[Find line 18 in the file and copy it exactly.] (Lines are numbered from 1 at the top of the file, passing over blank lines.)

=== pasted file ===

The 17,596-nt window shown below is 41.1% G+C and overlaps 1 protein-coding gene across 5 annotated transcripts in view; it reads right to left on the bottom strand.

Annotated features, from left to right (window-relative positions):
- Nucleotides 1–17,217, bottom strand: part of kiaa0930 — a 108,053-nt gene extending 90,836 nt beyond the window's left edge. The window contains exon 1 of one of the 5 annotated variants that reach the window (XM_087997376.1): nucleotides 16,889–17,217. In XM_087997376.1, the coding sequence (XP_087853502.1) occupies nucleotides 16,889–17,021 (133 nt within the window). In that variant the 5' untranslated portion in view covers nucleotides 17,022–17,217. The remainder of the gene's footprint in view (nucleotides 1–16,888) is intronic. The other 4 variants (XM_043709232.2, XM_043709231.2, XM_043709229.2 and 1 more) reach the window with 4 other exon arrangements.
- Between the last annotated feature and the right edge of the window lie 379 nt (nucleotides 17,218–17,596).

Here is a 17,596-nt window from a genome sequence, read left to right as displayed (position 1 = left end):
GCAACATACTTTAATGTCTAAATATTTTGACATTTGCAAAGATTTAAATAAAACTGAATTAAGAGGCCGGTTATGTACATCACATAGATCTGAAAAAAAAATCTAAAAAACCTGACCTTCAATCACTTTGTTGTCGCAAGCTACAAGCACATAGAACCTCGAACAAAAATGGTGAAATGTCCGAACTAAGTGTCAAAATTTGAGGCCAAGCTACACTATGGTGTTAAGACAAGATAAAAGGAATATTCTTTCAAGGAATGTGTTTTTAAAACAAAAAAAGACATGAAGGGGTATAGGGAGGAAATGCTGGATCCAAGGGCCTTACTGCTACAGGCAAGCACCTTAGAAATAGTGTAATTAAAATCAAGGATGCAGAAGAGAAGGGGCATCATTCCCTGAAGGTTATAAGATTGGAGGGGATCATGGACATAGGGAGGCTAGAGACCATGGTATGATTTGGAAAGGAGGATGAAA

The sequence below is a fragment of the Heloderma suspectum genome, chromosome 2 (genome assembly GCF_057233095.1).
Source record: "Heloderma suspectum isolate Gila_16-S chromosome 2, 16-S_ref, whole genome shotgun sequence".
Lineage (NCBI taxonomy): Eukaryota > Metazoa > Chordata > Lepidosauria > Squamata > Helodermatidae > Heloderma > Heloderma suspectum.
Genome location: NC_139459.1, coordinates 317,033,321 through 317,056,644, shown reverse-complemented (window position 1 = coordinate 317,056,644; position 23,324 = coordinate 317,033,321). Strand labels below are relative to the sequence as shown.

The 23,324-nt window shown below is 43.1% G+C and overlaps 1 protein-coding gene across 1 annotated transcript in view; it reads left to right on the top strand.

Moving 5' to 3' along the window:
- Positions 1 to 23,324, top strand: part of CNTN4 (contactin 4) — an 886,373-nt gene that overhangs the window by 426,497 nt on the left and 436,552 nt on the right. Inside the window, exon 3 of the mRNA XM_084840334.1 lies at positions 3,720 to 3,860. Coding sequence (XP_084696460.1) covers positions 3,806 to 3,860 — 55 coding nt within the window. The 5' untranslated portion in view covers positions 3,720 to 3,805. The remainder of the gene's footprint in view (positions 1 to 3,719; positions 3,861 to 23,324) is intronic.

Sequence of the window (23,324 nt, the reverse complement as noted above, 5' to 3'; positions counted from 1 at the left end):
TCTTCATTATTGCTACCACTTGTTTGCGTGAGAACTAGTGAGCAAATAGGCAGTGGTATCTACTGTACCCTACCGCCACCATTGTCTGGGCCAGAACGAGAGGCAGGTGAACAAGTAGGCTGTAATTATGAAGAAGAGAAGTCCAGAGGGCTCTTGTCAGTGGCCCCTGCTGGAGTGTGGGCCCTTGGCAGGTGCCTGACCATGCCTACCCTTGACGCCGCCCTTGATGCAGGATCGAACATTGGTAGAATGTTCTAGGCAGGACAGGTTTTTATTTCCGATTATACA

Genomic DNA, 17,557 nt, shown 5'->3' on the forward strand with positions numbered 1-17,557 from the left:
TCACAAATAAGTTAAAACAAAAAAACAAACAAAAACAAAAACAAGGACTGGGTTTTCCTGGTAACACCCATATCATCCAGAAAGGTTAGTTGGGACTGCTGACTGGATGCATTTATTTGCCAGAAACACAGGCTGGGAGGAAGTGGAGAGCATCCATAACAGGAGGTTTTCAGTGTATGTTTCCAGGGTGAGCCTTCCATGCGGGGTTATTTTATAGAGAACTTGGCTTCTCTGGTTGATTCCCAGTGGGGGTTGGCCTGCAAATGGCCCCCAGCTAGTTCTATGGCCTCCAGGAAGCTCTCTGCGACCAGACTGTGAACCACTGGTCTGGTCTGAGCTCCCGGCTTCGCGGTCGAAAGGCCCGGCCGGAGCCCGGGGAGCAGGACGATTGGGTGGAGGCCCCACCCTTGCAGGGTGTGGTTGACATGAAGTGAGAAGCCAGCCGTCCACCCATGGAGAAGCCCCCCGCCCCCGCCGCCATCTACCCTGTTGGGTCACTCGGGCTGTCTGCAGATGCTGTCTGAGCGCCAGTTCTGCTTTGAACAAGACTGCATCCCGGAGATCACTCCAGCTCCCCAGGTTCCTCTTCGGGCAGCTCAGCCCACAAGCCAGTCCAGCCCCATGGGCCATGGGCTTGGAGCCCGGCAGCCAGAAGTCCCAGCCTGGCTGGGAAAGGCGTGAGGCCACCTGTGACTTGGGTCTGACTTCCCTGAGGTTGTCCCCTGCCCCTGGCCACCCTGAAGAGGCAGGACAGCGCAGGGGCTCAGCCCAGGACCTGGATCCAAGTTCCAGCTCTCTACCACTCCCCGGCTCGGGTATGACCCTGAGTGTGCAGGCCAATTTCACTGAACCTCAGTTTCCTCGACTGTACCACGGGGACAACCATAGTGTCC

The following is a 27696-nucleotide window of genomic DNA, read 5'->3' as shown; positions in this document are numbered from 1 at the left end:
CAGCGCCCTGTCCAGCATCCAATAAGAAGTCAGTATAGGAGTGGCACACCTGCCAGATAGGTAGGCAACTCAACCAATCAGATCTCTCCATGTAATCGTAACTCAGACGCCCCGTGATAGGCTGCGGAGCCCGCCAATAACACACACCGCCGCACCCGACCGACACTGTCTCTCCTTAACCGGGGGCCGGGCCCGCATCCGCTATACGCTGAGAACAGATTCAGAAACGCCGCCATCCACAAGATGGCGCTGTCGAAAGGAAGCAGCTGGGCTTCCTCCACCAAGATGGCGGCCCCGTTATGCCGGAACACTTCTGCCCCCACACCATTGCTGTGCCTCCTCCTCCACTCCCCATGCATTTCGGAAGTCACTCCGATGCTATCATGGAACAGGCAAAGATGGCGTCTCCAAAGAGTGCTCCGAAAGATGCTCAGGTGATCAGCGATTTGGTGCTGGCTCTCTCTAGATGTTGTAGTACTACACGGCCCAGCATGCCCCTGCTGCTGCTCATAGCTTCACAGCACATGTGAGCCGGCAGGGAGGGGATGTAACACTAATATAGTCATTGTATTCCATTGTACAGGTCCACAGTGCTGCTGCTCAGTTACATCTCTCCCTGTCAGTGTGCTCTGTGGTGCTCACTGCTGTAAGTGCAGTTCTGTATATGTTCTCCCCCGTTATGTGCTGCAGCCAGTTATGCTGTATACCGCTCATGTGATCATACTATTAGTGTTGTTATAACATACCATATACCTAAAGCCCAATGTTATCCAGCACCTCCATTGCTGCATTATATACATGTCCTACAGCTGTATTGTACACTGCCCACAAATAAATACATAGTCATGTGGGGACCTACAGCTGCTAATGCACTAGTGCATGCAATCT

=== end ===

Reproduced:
The following is a 27696-nucleotide window of genomic DNA, read 5'->3' as shown; positions in this document are numbered from 1 at the left end: